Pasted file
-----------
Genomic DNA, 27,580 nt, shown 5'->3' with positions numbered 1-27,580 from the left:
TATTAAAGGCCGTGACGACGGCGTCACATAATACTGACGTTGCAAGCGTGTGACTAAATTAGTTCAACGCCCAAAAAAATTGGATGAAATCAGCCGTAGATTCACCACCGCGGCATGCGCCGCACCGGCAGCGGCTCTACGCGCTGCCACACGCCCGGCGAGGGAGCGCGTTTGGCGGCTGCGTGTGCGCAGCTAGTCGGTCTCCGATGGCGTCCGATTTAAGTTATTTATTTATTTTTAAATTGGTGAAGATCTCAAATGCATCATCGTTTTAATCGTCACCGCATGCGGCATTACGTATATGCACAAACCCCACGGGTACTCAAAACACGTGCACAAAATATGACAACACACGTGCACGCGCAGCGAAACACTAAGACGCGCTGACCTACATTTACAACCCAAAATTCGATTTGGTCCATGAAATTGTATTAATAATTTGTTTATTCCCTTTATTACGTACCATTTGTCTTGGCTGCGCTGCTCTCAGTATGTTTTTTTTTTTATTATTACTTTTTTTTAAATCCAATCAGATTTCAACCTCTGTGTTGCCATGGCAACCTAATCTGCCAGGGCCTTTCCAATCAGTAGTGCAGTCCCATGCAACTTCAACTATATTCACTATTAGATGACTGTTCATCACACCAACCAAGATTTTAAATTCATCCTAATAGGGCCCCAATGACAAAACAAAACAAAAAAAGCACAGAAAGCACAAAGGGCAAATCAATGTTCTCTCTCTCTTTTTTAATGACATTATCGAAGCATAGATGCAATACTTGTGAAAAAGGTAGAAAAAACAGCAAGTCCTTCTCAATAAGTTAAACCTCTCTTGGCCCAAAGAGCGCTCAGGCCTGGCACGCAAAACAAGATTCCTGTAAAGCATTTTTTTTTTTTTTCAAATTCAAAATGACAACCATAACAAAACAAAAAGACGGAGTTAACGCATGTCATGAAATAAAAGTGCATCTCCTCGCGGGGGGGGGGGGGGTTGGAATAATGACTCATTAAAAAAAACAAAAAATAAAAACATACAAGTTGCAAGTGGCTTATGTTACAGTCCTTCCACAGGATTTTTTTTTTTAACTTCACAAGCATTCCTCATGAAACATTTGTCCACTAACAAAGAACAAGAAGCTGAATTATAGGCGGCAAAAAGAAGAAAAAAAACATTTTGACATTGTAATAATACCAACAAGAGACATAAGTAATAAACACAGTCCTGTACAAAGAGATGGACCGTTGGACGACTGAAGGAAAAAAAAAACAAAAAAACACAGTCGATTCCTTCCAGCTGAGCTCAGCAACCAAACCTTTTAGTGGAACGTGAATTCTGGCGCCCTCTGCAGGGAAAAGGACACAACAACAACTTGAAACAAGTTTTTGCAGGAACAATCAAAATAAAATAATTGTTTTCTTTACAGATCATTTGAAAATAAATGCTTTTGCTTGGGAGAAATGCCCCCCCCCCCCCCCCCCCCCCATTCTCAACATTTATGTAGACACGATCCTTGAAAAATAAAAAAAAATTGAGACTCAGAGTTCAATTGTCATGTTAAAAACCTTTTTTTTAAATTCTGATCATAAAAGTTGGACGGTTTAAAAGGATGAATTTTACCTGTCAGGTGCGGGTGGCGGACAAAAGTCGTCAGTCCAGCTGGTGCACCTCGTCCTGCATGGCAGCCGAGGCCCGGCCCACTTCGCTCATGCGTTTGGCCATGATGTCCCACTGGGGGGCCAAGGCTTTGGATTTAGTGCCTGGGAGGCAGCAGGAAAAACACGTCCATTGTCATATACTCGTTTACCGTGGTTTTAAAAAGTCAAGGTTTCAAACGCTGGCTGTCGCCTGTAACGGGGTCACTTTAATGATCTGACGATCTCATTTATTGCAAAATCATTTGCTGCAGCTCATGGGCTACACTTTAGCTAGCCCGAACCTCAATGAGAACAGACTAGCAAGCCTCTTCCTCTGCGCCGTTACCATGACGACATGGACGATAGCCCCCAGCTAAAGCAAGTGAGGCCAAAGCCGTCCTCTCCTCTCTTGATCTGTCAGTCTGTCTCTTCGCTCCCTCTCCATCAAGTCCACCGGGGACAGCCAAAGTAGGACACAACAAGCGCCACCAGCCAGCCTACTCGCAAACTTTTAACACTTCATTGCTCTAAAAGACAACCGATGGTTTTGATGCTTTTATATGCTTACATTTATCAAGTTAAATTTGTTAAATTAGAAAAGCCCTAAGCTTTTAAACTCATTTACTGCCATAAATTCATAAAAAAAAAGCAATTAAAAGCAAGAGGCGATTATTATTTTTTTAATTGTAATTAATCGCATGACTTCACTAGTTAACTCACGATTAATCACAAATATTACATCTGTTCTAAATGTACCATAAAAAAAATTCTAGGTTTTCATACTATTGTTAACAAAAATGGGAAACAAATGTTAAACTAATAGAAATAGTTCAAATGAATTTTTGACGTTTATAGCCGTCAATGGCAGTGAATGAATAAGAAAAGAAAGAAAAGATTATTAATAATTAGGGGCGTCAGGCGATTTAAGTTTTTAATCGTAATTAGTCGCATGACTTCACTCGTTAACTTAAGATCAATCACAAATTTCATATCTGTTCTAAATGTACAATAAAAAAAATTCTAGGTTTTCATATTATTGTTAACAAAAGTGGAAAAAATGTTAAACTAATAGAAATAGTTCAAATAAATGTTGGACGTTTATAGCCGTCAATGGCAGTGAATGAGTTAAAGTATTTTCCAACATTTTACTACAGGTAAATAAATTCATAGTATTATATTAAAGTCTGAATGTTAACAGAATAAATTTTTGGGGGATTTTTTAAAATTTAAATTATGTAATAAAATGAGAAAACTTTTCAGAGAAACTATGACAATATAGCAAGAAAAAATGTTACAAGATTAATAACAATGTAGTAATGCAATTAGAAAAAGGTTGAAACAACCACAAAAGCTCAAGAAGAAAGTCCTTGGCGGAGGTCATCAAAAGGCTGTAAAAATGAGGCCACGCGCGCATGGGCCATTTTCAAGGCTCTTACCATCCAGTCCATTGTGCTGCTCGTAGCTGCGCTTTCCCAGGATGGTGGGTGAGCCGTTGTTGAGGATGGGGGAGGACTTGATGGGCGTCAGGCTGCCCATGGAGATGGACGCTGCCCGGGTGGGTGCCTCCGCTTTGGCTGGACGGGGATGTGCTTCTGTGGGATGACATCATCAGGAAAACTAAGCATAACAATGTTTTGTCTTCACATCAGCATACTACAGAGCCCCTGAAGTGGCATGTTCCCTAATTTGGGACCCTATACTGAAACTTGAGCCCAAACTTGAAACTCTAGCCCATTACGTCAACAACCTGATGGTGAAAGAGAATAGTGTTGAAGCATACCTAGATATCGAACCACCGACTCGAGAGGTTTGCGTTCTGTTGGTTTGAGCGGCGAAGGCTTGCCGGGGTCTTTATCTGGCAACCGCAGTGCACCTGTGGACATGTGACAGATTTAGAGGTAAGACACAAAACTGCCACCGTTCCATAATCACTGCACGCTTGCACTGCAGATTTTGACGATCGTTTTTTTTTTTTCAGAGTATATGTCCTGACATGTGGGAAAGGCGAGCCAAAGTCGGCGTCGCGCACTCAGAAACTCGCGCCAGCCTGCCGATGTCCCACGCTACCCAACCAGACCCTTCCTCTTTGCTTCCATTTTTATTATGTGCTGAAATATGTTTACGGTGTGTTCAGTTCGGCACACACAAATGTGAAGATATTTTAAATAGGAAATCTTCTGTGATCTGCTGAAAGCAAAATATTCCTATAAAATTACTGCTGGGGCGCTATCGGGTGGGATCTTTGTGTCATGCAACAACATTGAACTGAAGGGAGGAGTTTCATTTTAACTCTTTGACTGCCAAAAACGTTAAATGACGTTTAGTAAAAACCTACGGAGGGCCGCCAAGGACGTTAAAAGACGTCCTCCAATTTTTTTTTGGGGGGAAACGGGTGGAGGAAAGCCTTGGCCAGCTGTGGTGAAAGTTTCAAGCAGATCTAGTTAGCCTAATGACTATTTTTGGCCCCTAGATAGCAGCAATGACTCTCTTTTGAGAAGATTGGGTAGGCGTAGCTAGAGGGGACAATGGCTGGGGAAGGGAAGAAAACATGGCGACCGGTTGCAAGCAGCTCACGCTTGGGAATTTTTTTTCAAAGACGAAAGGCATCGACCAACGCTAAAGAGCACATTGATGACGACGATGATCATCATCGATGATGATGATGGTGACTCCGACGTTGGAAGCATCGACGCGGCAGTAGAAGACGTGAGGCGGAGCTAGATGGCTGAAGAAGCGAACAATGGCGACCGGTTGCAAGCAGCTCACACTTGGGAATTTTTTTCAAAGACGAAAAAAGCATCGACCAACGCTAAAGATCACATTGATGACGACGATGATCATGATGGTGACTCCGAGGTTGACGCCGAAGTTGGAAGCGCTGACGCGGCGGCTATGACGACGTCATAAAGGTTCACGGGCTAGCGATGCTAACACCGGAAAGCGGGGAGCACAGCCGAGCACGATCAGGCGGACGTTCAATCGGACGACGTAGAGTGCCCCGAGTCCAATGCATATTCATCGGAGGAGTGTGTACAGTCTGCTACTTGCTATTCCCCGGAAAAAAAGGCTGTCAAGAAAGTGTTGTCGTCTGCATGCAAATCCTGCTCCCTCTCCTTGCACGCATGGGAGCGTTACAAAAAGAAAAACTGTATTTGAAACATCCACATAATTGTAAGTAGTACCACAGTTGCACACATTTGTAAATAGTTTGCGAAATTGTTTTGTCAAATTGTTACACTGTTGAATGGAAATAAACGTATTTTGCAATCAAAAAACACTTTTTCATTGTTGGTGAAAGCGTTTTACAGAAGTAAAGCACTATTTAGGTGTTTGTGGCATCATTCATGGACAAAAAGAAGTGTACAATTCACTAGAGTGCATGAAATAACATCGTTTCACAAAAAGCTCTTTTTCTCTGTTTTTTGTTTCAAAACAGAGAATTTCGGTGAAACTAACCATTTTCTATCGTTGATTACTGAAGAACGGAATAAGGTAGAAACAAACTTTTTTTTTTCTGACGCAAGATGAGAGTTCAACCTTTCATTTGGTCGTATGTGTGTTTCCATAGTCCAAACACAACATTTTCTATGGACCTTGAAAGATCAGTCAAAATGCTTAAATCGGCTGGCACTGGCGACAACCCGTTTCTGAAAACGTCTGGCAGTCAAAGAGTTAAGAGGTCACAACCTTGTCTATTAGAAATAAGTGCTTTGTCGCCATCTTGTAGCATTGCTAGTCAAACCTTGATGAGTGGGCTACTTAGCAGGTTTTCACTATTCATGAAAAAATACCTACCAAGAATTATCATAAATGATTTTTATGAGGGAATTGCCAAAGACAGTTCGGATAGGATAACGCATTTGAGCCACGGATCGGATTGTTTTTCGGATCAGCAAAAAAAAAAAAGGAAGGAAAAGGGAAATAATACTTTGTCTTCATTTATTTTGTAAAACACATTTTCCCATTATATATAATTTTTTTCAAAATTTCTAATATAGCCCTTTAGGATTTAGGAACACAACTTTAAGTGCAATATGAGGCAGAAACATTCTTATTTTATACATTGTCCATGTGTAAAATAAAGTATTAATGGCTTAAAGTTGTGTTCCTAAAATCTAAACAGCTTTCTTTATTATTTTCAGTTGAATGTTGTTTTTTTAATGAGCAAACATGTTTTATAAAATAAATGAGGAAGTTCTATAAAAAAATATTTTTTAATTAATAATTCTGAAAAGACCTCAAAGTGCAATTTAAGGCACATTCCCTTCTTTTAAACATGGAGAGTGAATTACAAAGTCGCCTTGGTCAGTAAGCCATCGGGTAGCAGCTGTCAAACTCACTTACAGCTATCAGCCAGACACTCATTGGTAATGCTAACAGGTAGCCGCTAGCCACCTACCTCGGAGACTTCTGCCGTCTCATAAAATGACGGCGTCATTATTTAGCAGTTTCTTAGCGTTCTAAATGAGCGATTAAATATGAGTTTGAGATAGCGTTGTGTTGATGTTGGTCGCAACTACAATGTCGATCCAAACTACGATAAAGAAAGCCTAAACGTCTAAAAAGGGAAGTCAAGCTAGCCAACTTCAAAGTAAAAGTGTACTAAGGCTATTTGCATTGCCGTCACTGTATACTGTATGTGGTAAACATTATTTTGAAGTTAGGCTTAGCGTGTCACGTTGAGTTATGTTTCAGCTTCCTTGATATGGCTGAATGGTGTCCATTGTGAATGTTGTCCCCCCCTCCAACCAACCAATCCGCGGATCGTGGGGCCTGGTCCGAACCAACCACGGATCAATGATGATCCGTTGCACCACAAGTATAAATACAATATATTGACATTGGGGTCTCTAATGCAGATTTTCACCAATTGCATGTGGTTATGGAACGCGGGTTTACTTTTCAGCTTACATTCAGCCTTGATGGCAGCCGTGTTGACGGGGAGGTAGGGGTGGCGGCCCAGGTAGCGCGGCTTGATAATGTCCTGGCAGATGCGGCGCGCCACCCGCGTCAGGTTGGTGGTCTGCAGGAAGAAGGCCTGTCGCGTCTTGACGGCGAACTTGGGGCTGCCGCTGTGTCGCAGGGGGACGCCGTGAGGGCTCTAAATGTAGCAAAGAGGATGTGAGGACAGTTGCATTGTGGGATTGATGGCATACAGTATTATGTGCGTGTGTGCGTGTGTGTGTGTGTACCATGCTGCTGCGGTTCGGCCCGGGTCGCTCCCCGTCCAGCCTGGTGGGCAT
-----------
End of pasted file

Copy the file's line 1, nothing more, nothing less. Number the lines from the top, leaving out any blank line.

Genomic DNA, 27,580 nt, shown 5'->3' with positions numbered 1-27,580 from the left: